Despite New Charges, Democrats Still Lead In Low-Blow Dept.

Posted September 29, 2004 at 5:33pm

The New York Times and Washington Post finally have caught up to the fact that this is a very nasty presidential campaign. But they’re blaming it all on Republicans and utterly ignoring the mud thrown by Democrats.

[IMGCAP(1)]In an editorial Saturday, the Times accused President Bush’s campaign of indulging in “despicable” and “un-American” politics and of conducting “an organized effort to paint [Sen. John Kerry] as a friend to terrorists.”

Earlier in the week, in a blatant piece of editorializing played as a front-page news story, the Post’s Dana Milbank declared that “President Bush and leading Republicans are increasingly charging that [Kerry] and others in his party are giving comfort to terrorists and undermining the war in Iraq — a line of attack that tests the conventional bounds of political rhetoric.”

It’s true that Bush and others have charged that “mixed messages” can embolden the enemy and dispirit U.S. troops and the Iraqi people, and that al Qaeda and Iraqi insurgents would prefer Kerry over Bush.

Such comments, I’d say, are close to the line of low-blow campaigning, but they are far from deserving to be compared, as they were by Milbank, to the Alien and Sedition Acts of 1789 or the McCarthy era of the 1950s, when Americans actually were jailed or ruined for their political opinions.

And no one in the Bush campaign has ever actually challenged Kerry’s patriotism, as Democrats repeatedly claim, nor called Kerry “a friend to terrorists” or said he’s “giving aid and comfort to the enemy,” as the Times charged.

Even anti-Kerry 527 groups like Swift Boat Veterans for Truth and the Progress for America Voter Fund haven’t accused the Democrat of lacking patriotism.

In fact, assertions that someone is “unpatriotic” or “un-American” have been leveled exclusively — so far as I can find — by Democrats against Bush.

Those who’ve used such words include Kerry, former candidates Wesley Clark and Howard Dean, Teresa Heinz Kerry, Sen. John Edwards (D-N.C.) and Democratic National Committee Chairman Terry McAuliffe.

And the Media Fund, a Democratic 527, has charged that Bush is beholden to Saudi Arabia’s royal family and is concealing its sponsorship of terrorism.

Republicans ought not try to stifle debate on the most important issue of the presidential campaign by saying that Kerry’s criticism of conditions in Iraq and Bush’s conduct of the war will embolden the enemy or undermine the war effort. Everyone who follows American politics — including U.S. troops, Iraqi allies and insurgents — knows that the United States is divided over the war. For Kerry to finish out the campaign by calling conditions in Iraq “chaotic” or even “a quagmire” are not likely to affect morale in Iraq decisively.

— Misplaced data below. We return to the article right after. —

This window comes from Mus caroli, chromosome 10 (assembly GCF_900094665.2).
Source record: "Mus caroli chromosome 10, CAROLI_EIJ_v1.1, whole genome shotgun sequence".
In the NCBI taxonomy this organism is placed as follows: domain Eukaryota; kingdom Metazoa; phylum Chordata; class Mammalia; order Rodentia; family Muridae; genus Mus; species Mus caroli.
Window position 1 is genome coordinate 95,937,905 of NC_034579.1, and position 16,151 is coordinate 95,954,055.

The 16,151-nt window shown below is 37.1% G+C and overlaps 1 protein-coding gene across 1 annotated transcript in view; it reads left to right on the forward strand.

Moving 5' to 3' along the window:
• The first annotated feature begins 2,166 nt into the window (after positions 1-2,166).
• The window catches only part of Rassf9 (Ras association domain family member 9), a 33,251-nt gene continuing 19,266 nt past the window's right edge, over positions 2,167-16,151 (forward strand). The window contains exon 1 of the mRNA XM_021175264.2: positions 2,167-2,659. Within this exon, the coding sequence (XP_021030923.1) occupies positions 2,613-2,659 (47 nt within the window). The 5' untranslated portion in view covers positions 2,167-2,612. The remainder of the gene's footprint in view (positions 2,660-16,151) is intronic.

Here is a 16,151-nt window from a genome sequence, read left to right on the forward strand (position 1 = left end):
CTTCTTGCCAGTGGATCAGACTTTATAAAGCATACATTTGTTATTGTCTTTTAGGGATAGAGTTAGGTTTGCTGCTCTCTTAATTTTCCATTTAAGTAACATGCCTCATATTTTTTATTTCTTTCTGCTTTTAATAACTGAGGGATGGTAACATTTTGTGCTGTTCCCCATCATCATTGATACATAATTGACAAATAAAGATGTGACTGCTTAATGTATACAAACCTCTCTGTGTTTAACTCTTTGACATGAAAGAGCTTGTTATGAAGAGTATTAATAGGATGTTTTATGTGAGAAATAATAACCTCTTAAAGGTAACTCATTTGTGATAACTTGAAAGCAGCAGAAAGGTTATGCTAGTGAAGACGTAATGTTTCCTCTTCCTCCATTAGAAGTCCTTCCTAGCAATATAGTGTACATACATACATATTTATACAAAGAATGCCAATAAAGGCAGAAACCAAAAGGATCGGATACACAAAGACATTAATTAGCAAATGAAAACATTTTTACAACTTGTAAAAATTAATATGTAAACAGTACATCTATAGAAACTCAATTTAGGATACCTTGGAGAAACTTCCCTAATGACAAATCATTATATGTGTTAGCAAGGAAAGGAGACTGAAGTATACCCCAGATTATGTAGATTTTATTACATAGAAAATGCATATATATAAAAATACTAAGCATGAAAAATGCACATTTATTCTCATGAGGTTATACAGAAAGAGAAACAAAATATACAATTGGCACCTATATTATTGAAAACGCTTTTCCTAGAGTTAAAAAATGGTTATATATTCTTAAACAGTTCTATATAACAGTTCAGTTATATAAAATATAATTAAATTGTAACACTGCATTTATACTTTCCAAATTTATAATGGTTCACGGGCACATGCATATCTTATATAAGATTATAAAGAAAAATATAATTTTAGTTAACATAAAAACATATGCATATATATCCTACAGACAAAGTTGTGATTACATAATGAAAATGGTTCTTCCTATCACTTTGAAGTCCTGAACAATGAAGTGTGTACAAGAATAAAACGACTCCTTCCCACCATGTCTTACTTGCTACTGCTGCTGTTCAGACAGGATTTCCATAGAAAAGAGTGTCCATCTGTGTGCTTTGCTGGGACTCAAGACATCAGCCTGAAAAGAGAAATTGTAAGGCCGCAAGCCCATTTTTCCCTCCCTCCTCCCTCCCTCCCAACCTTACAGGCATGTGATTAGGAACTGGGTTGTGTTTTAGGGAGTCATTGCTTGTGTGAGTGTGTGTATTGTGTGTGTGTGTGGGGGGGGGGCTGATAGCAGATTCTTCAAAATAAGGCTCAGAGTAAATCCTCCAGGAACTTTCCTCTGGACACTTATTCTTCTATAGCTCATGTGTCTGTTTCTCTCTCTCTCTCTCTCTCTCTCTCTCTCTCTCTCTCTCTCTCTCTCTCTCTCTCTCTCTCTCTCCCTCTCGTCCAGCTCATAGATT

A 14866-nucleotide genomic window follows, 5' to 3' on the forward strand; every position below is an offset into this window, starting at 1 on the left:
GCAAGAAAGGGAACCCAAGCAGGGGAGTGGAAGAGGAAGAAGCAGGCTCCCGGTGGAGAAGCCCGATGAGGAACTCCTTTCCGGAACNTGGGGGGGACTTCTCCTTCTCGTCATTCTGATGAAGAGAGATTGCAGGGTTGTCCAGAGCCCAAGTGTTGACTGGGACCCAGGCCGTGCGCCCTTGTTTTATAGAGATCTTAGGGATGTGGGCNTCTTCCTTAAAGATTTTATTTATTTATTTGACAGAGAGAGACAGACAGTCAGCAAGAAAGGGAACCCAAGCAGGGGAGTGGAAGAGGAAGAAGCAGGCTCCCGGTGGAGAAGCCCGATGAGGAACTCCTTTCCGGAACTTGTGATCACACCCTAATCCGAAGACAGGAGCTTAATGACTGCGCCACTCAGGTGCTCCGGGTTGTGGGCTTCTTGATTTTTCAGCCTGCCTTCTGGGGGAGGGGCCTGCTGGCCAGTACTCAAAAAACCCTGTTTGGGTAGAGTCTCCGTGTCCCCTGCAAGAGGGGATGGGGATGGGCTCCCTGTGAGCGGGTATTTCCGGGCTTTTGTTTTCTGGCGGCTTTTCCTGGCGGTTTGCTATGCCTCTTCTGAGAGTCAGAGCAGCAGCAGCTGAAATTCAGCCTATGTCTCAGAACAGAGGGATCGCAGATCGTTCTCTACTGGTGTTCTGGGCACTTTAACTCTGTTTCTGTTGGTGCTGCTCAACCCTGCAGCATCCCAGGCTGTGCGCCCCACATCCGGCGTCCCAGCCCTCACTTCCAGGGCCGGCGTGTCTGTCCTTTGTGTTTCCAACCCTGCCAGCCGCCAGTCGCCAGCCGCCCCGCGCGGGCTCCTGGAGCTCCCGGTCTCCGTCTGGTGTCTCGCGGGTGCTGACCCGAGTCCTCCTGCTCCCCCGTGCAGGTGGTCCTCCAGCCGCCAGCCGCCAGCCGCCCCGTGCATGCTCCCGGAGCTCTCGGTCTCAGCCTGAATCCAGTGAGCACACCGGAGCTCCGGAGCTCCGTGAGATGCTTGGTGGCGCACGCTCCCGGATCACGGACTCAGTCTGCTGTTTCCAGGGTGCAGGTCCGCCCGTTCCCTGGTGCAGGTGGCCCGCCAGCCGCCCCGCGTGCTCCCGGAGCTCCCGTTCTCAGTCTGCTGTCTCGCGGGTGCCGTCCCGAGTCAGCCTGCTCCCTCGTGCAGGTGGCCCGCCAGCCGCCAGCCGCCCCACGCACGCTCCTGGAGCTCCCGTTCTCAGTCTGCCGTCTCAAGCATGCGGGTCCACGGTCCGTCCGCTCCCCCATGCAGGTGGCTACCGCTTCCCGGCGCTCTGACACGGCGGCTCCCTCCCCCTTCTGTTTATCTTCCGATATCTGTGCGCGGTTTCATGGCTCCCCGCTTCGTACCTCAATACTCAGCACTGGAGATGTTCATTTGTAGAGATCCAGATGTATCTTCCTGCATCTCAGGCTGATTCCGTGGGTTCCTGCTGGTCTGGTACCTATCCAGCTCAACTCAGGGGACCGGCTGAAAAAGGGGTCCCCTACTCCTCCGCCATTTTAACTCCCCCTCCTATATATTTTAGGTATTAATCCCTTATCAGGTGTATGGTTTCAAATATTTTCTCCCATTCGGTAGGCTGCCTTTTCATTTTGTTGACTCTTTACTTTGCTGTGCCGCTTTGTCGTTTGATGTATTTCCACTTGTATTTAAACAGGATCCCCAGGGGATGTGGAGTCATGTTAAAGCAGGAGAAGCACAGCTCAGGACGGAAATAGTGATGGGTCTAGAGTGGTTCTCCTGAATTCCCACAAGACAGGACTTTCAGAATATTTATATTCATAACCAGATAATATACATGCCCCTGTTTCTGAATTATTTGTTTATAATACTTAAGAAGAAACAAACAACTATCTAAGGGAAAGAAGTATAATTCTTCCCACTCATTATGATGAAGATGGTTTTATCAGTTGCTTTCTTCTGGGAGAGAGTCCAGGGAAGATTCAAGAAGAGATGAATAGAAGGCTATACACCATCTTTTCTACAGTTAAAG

Moreover, Republicans howled excessively when Kerry accused Iraqi Prime Minister Ayad Allawi of putting a “best face” on progress in Iraq. That was a fair comment, especially since Allawi virtually endorsed Bush during his visit last week, declaring that invading Iraq was “the right decision.”

Senior Kerry adviser Joe Lockhart called Allawi a “puppet” of the Bush administration. That led Bush’s campaign manager, Ken Mehlman, to charge that the Kerry campaign was “echoing what the enemy is saying.”

It’s true, what Lockhart said does parallel what the enemy says — but Lockhart’s saying it is not likely to materially affect Allawi’s standing in Iraq.

The Bush campaign doesn’t need to even hint that Kerry’s rhetoric, so far, has made the war harder to win. Bush is doing just fine politically by pointing to the multiple inconsistencies in Kerry’s Iraq statements and to his weak overall foreign policy record.

All this said, most media scorekeepers have bought into the Kerry line that he has been ruthlessly “smeared” by the Bush campaign and have utterly ignored excesses pouring out from the Democratic side.

The media overplayed Vice President Cheney’s remark — later restated — that Kerry’s election would lead to new al Qaeda attacks.

Milbank and the Times reacted with outrage to Speaker Dennis Hastert’s (R-Ill.) speculation that al Qaeda would prefer a Kerry presidency and statements by Sen. Orrin Hatch (R-Utah) and Deputy Secretary of State Richard Armitage that terrorists are trying to defeat Bush.

No one has accused Kerry of favoring terrorists. They’re saying that Bush is a better terror-fighter than Kerry and that al Qaeda knows it. It’s what the American people think, too, by a wide margin.

In the meantime, Kerry & Co. are getting a virtual pass from the media for hinting that Bush might reinstitute the draft or, as Sen. Edward Kennedy (D-Mass.) charged this week, that Bush’s election would make nuclear war more likely.

And the media has reported without comment the Kerry camp’s daily assertions that Bush “lied,” “misled” and “deceived” the country to lead the way into Iraq.

While the Bush campaign — as opposed to the 527 group, Swift Boat Veterans for Truth — has never questioned Kerry’s Vietnam service, McAuliffe has charged that Bush was “AWOL” from the Texas National Guard and Kerry himself said that Bush and Cheney “refused to serve when they could have.”

The latest Gallup poll shows that voters think that both parties have been equally unfair in attacking each other. By my reckoning, the Democrats are still well out in front.